The Great Price Cap Debate

ByABC News
May 29, 2001, 1:13 PM

May 29 -- To cap or not to cap?

That question is at the heart of the debate over what do about California's record-high electricity prices. President Bush and the state's Democratic governor, Gray Davis, could hardly be more at odds over the answer.

"We will not take any action that makes California's problems worse and that's why I oppose price caps," the president said in remarks to the Los Angeles World Affairs Council today.

After failing to convince Bush to change his mind during a brief face-to-face meeting this afternoon, Davis said he would go to court to try and force the administration to impose limits on the amount of money power companies can charge for electricity.

"We are entitled as a matter of law to some form of price relief," Davis told reporters following the 40-minute session with the president. "We will file a lawsuit against the Federal Energy Regulatory Commission for failing to discharge its legal obligations."

But hours before the governor announced his plans, the 9th U.S. Circuit Court of Appeals in San Francisco dealt Davis' legal challenge a major blow, refusing a request by Democratic state legislators to order the commission to impose price caps.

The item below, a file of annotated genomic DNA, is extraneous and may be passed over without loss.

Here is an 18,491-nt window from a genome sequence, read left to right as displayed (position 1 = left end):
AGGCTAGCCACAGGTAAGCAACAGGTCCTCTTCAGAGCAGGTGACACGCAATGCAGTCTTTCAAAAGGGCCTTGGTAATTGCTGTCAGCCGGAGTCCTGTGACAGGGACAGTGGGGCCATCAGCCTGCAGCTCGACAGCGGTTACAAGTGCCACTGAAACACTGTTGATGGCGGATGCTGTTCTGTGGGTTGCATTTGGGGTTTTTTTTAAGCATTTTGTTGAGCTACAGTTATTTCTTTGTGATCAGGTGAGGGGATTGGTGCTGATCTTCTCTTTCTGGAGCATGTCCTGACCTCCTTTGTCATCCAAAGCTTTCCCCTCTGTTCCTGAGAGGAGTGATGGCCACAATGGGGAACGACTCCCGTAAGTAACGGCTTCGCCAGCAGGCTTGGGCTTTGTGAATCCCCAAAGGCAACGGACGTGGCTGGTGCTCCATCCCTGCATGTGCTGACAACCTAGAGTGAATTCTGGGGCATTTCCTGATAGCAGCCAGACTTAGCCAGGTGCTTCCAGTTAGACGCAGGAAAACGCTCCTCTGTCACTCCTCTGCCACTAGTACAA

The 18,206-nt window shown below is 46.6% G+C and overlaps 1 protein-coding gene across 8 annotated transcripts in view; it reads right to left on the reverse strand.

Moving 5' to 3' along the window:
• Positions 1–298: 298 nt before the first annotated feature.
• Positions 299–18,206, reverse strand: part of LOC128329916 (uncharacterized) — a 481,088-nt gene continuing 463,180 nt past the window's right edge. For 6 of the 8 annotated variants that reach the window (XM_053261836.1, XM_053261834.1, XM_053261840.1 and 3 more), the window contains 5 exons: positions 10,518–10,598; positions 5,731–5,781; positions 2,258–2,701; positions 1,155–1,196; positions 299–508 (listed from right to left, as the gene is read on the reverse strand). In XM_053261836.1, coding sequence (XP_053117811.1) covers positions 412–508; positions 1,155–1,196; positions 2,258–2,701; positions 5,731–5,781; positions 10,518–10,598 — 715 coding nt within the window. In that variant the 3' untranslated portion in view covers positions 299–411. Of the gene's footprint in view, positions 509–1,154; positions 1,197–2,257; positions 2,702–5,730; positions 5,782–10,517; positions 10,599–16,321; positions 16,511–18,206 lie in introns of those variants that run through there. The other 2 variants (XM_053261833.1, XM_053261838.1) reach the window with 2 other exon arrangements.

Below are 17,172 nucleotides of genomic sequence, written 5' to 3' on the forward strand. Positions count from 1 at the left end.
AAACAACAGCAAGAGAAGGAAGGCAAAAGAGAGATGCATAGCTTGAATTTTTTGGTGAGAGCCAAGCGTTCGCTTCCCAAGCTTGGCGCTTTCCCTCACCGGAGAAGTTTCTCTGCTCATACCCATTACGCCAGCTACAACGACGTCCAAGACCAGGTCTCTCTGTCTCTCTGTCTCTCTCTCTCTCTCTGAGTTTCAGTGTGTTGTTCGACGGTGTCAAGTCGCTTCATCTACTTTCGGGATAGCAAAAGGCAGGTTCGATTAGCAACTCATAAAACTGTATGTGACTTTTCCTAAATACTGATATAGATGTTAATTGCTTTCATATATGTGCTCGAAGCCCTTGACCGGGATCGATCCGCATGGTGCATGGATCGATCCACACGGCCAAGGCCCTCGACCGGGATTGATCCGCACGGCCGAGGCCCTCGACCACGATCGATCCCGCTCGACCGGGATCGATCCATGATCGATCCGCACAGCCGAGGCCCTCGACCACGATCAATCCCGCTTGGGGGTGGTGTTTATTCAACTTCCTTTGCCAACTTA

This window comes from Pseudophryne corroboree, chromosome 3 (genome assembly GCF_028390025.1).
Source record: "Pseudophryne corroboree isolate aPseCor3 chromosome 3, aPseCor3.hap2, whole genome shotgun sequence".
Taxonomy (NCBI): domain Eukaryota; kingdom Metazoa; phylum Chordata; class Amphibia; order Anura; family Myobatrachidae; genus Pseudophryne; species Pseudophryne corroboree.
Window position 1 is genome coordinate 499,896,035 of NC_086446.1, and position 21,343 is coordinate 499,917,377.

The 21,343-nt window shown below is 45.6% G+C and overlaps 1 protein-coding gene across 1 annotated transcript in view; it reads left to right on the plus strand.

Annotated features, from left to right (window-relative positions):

Davis has been pleading for the federal government to impose a ceiling on the wholesale price of electricity since Bush took office, but the White House has steadfastly rejected such federal intervention.

The Demand for Supply

In January, the average market price of electricity in California soared to nearly 26 cents per kilowatt hour, according to the Utility Consumers' Action Network more than 10 times the average rate paid only 10 months earlier.

Experts on both sides attribute the sky-high prices to the state Legislature's decision in 1996 two years before Davis was elected governor to partially deregulate the electricity market. The move was aimed at holding down prices by opening up the industry to competition, but when rapidly rising demand began to outstrip supply, rates soared.